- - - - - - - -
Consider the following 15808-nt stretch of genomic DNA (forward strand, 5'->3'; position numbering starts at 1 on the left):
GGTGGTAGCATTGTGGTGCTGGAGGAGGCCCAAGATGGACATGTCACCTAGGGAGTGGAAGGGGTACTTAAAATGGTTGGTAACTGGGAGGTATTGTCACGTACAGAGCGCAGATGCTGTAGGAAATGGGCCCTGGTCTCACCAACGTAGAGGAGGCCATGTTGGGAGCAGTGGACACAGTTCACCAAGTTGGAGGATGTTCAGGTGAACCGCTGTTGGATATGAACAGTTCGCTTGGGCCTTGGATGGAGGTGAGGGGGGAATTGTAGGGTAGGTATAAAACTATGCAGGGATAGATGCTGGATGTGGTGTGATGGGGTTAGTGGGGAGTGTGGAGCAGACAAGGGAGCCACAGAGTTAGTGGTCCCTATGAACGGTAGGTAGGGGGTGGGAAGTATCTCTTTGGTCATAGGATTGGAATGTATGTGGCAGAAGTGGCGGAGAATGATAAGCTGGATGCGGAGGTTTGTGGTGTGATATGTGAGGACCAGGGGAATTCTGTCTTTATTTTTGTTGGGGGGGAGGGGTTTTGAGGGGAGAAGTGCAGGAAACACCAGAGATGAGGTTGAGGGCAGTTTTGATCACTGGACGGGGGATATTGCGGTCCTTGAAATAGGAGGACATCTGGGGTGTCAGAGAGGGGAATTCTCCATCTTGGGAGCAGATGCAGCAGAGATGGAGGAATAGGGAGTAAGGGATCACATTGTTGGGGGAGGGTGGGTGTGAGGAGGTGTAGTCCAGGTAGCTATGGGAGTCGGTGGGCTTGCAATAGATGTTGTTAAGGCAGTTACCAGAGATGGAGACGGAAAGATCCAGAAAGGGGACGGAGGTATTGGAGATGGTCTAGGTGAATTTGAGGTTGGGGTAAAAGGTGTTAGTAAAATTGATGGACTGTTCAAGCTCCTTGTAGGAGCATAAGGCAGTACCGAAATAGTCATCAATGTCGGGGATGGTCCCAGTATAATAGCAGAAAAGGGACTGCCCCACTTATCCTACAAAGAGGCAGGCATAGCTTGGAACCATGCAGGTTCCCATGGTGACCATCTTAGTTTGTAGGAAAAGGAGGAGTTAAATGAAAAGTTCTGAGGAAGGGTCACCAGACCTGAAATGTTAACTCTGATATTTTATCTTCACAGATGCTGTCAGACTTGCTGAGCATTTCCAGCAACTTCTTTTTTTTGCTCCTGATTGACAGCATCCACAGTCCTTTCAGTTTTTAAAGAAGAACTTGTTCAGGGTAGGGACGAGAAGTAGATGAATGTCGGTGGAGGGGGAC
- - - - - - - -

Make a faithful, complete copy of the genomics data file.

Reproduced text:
Consider the following 15808-nt stretch of genomic DNA (forward strand, 5'->3'; position numbering starts at 1 on the left):
GGTGGTAGCATTGTGGTGCTGGAGGAGGCCCAAGATGGACATGTCACCTAGGGAGTGGAAGGGGTACTTAAAATGGTTGGTAACTGGGAGGTATTGTCACGTACAGAGCGCAGATGCTGTAGGAAATGGGCCCTGGTCTCACCAACGTAGAGGAGGCCATGTTGGGAGCAGTGGACACAGTTCACCAAGTTGGAGGATGTTCAGGTGAACCGCTGTTGGATATGAACAGTTCGCTTGGGCCTTGGATGGAGGTGAGGGGGGAATTGTAGGGTAGGTATAAAACTATGCAGGGATAGATGCTGGATGTGGTGTGATGGGGTTAGTGGGGAGTGTGGAGCAGACAAGGGAGCCACAGAGTTAGTGGTCCCTATGAACGGTAGGTAGGGGGTGGGAAGTATCTCTTTGGTCATAGGATTGGAATGTATGTGGCAGAAGTGGCGGAGAATGATAAGCTGGATGCGGAGGTTTGTGGTGTGATATGTGAGGACCAGGGGAATTCTGTCTTTATTTTTGTTGGGGGGGAGGGGTTTTGAGGGGAGAAGTGCAGGAAACACCAGAGATGAGGTTGAGGGCAGTTTTGATCACTGGACGGGGGATATTGCGGTCCTTGAAATAGGAGGACATCTGGGGTGTCAGAGAGGGGAATTCTCCATCTTGGGAGCAGATGCAGCAGAGATGGAGGAATAGGGAGTAAGGGATCACATTGTTGGGGGAGGGTGGGTGTGAGGAGGTGTAGTCCAGGTAGCTATGGGAGTCGGTGGGCTTGCAATAGATGTTGTTAAGGCAGTTACCAGAGATGGAGACGGAAAGATCCAGAAAGGGGACGGAGGTATTGGAGATGGTCTAGGTGAATTTGAGGTTGGGGTAAAAGGTGTTAGTAAAATTGATGGACTGTTCAAGCTCCTTGTAGGAGCATAAGGCAGTACCGAAATAGTCATCAATGTCGGGGATGGTCCCAGTATAATAGCAGAAAAGGGACTGCCCCACTTATCCTACAAAGAGGCAGGCATAGCTTGGAACCATGCAGGTTCCCATGGTGACCATCTTAGTTTGTAGGAAAAGGAGGAGTTAAATGAAAAGTTCTGAGGAAGGGTCACCAGACCTGAAATGTTAACTCTGATATTTTATCTTCACAGATGCTGTCAGACTTGCTGAGCATTTCCAGCAACTTCTTTTTTTTGCTCCTGATTGACAGCATCCACAGTCCTTTCAGTTTTTAAAGAAGAACTTGTTCAGGGTAGGGACGAGAAGTAGATGAATGTCGGTGGAGGGGGAC